CinemaTalk: A Conversation with Lu Xinyu

Tuesday, July 21st, 2009

dGenerate Films presents CinemaTalk, an ongoing series of conversations with esteemed scholars of Chinese cinema studies. These conversations are presented on this site in audio podcast and/or text format. They are intended to help the Chinese cinema studies community keep abreast of the latest work being done in the field, as well as to learn what recent Chinese films are catching the attention of others. This series reflects our mission to bring valuable resources and foster community around the field of Chinese film studies.


Lu Xinyu (photo courtesy of UCLA International Institute)

Lu Xinyu is Professor and Director of the Radio and TV Department, School of Journalism, Fudan University, Shanghai, China. Professor Lu is widely regarded as the leading scholar on independent Chinese documentaries. Her influential book Documenting China: The New Documentary Movement (Beijing, SDX Joint Publishing Company, 2003) was the first book to systematically theorize the New Documentary Movement in China from the beginning of 1990s. She spent the past academic year as a visiting scholar in the department of cinema studies at New York University.

Selected Publications by Lu Xinyu:


  • Writing and What It Obscures (Guangxi Normal University Press, 2008)
  • Documenting China: The Contemporary Documentary Movement in China (SDX Joint Publishing Company, Beijing, 2003)
  • Mythology. Tragedy. Aristotle’s Art of Poetry: New Concept to Ancient Greek’s Poetics Tradition (Fudan University Press, Shanghai, 1995)

Papers and Articles:

  • “The Power and Pain of Chinese New Documentary Movement”, Dushu No. 5, 2006.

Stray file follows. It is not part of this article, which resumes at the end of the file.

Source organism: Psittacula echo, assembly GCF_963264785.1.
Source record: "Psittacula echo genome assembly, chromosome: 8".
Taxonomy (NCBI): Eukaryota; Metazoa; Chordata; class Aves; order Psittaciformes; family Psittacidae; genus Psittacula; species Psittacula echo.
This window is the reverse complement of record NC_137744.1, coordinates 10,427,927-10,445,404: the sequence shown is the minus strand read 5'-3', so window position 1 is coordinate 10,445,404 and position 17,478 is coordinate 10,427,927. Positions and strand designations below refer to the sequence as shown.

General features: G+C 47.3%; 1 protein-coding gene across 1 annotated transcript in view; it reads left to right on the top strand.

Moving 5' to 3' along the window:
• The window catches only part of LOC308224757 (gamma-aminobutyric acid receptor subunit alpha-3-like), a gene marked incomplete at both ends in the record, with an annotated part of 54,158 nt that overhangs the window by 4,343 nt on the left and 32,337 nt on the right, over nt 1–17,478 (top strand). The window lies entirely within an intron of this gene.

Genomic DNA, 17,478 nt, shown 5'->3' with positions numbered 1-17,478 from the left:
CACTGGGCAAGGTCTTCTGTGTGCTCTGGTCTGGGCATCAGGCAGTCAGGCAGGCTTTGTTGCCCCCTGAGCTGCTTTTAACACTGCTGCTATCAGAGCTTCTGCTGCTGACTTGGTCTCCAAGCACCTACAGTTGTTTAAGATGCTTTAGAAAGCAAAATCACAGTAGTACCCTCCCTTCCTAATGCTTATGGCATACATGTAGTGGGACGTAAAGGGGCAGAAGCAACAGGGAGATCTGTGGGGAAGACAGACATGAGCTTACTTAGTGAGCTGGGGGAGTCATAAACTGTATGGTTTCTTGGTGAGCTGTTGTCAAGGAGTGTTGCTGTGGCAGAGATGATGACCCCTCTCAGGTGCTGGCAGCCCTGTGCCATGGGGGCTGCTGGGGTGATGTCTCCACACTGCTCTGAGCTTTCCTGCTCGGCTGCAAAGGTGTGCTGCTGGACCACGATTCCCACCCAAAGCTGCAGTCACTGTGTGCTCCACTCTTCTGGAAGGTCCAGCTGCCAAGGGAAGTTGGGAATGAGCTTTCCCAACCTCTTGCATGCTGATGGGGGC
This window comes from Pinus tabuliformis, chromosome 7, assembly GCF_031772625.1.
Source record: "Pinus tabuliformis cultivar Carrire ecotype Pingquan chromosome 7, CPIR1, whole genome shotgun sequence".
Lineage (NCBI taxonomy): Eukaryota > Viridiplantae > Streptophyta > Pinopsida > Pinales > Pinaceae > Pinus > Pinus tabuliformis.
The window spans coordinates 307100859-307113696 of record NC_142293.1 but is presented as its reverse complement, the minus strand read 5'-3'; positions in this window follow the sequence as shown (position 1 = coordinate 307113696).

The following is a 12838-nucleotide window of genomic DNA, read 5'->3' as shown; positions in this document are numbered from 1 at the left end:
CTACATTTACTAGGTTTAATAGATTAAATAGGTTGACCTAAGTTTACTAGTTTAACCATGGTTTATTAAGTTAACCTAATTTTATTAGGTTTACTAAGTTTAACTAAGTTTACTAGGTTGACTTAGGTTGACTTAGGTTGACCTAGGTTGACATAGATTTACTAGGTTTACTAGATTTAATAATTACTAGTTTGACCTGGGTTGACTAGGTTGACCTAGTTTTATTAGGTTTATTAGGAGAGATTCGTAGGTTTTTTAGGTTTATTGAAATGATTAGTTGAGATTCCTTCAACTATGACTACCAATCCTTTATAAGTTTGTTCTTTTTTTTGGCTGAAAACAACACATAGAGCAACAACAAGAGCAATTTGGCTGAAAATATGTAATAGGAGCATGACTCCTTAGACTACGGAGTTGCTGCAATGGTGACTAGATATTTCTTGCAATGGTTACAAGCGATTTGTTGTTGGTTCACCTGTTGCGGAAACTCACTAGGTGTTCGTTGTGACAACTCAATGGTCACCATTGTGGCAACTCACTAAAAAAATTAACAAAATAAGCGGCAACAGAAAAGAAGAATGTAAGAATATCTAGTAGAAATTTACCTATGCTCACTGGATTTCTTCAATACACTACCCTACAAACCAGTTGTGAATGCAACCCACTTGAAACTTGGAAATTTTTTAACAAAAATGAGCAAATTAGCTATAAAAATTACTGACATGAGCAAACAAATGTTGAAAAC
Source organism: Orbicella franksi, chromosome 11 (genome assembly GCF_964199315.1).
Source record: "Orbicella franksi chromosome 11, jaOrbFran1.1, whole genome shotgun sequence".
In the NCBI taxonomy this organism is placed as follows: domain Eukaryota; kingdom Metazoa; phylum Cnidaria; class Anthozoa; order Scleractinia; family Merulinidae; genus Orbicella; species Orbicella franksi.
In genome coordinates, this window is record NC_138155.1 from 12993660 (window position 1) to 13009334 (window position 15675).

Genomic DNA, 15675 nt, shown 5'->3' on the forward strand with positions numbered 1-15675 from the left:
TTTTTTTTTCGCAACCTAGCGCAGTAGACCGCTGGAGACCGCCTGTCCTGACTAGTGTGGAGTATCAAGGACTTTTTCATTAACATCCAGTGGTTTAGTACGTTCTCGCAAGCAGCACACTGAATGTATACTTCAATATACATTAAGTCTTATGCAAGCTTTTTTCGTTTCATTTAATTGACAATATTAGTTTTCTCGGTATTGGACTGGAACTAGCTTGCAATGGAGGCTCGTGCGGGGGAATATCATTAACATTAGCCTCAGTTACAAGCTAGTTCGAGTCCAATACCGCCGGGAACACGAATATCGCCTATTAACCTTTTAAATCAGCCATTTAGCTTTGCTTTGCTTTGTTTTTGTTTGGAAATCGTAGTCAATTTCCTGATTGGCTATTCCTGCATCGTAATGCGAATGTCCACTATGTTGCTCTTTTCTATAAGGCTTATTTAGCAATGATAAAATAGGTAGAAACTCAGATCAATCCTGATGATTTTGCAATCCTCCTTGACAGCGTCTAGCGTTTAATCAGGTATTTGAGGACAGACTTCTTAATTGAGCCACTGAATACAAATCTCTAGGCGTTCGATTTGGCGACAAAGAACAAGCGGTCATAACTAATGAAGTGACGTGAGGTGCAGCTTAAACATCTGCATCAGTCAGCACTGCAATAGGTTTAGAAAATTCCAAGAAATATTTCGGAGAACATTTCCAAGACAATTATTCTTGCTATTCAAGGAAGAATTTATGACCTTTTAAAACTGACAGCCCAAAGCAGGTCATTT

• “Ruins of the Future Class and History in Wang Bing’s Tiexi District”, New Left Review, 31 Jan/Fab 2005. London.
  • “Tiexi District: History and Class Consciousness”, Dushu No. 1, 2004.
  • “The History of Documentary and the Document of the History”, Journalism Quarterly, Winter, 2003.
  • “A Memorandum about Contemporary Chinese Documentary Development”, South China Television Journal No. 6, 2002 and No. 1, 2003.
  • “Began from the Other Side: New Documentary Movement in China”, Frontiers No. 3, 2002.

In this interview conducted by dGenerate’s Yuqian Yan, Lu Xinyu told us about her current work during her visit in New York and how she was attracted to independent Chinese documentary from an aesthetic and humanist background. Starting from Aristotle’s poetic concept of “tragedy”, she led us to understand the New Documentary Movement as a unique art form that depicts the tragic life of ordinary people in the rapidly changing Chinese society. The interview was conducted in Chinese. Full English transcript after the break.

Play the Podcast (in Mandarin Chinese) (Time: 16:43)

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Download it here (right-click to download). (File Size:7.7 MB)


Tiananmen Square in Film

Thursday, June 11th, 2009

Last Thursday marked the 20th anniversary of the Tiananmen Square tragedy. We didn’t want to let it go without some making mention of it within the context of cinema and media. Fortunately Gina Telaroli at Take Part published a wonderful piece that explores some features and documentaries that deal with the incident, with embedded video excerpts of each film. These films include PBS’s Frontline documentary The Tank Man, documentary The Gate of Heavenly Peace, and Lou Ye’s Summer Palace. She also explores how the tragedy might inform the work of Jia Zhang-ke.